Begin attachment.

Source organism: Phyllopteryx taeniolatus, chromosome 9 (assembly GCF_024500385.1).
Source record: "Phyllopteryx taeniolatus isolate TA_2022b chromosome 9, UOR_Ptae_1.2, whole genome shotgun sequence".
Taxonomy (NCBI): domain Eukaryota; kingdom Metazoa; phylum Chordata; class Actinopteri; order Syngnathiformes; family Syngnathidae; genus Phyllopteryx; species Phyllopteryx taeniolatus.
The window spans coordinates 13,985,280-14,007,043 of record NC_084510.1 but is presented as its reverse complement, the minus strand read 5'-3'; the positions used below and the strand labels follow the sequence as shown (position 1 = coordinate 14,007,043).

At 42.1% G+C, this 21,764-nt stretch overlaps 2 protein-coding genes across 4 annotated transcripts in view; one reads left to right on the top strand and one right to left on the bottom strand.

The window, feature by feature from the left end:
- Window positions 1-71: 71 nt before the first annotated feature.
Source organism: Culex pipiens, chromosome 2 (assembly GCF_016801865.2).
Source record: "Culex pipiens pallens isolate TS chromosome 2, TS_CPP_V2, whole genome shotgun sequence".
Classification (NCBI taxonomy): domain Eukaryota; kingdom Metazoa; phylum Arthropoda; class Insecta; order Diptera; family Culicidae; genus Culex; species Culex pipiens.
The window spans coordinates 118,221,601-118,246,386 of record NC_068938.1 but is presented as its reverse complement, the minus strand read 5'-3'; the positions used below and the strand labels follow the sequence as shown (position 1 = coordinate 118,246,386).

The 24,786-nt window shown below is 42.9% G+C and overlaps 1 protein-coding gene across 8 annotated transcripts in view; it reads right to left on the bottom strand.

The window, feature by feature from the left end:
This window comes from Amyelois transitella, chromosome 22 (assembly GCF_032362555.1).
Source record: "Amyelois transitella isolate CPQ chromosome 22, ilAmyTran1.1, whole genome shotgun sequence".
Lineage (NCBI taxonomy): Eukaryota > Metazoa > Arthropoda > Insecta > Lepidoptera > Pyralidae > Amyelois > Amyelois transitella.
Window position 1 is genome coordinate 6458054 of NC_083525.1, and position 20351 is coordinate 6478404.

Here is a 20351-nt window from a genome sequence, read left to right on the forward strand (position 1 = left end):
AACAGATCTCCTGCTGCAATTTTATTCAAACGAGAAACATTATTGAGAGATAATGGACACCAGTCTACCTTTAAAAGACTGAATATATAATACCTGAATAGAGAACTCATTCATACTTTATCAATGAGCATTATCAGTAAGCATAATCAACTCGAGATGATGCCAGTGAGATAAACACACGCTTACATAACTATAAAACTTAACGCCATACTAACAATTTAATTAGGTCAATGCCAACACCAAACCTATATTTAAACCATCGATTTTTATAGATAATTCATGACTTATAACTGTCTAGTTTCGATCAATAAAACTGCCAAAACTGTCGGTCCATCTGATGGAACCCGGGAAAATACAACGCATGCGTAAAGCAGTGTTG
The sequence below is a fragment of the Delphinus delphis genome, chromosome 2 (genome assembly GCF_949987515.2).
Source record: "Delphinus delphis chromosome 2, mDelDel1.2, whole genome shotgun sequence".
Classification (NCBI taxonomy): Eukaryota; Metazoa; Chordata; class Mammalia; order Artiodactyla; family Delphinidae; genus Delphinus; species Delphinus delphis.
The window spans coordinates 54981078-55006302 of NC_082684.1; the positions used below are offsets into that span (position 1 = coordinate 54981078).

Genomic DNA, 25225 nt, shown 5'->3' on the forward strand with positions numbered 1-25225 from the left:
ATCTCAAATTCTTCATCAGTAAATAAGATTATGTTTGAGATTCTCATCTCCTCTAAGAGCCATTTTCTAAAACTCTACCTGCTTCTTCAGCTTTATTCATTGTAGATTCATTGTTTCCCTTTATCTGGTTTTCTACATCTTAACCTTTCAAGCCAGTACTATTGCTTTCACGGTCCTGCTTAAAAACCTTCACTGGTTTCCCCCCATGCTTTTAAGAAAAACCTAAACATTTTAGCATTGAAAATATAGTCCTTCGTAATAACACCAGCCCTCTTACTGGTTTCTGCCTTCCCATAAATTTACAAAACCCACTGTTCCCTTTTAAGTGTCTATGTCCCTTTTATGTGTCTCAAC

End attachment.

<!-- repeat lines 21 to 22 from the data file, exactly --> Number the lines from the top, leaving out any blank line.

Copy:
Source record: "Delphinus delphis chromosome 2, mDelDel1.2, whole genome shotgun sequence".
Classification (NCBI taxonomy): Eukaryota; Metazoa; Chordata; class Mammalia; order Artiodactyla; family Delphinidae; genus Delphinus; species Delphinus delphis.